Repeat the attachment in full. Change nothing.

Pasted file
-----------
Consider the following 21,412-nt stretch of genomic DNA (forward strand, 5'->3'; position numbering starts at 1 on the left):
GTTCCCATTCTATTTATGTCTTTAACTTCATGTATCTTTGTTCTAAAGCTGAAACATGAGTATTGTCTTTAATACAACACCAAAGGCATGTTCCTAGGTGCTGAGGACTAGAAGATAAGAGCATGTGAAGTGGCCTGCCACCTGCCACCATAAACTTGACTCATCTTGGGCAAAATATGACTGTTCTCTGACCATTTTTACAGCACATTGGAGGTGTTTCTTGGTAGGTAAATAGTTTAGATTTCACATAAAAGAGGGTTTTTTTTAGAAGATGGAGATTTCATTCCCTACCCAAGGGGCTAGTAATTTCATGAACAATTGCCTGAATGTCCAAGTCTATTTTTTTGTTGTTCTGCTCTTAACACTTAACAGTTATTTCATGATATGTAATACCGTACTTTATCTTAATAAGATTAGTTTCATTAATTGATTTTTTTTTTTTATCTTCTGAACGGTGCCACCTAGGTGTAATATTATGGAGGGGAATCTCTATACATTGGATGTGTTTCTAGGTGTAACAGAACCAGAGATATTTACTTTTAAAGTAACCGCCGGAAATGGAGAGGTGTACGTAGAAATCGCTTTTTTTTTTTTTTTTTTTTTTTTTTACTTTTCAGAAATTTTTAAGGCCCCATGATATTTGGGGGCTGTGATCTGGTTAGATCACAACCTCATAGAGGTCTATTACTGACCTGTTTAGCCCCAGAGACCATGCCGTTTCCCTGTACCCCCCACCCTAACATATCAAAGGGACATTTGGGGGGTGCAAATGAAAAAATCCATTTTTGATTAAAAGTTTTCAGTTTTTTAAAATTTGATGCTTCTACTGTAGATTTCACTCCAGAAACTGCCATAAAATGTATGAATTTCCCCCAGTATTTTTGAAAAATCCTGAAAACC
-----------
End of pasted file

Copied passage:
Consider the following 21,412-nt stretch of genomic DNA (forward strand, 5'->3'; position numbering starts at 1 on the left):
GTTCCCATTCTATTTATGTCTTTAACTTCATGTATCTTTGTTCTAAAGCTGAAACATGAGTATTGTCTTTAATACAACACCAAAGGCATGTTCCTAGGTGCTGAGGACTAGAAGATAAGAGCATGTGAAGTGGCCTGCCACCTGCCACCATAAACTTGACTCATCTTGGGCAAAATATGACTGTTCTCTGACCATTTTTACAGCACATTGGAGGTGTTTCTTGGTAGGTAAATAGTTTAGATTTCACATAAAAGAGGGTTTTTTTTAGAAGATGGAGATTTCATTCCCTACCCAAGGGGCTAGTAATTTCATGAACAATTGCCTGAATGTCCAAGTCTATTTTTTTGTTGTTCTGCTCTTAACACTTAACAGTTATTTCATGATATGTAATACCGTACTTTATCTTAATAAGATTAGTTTCATTAATTGATTTTTTTTTTTTATCTTCTGAACGGTGCCACCTAGGTGTAATATTATGGAGGGGAATCTCTATACATTGGATGTGTTTCTAGGTGTAACAGAACCAGAGATATTTACTTTTAAAGTAACCGCCGGAAATGGAGAGGTGTACGTAGAAATCGCTTTTTTTTTTTTTTTTTTTTTTTTTTACTTTTCAGAAATTTTTAAGGCCCCATGATATTTGGGGGCTGTGATCTGGTTAGATCACAACCTCATAGAGGTCTATTACTGACCTGTTTAGCCCCAGAGACCATGCCGTTTCCCTGTACCCCCCACCCTAACATATCAAAGGGACATTTGGGGGGTGCAAATGAAAAAATCCATTTTTGATTAAAAGTTTTCAGTTTTTTAAAATTTGATGCTTCTACTGTAGATTTCACTCCAGAAACTGCCATAAAATGTATGAATTTCCCCCAGTATTTTTGAAAAATCCTGAAAACC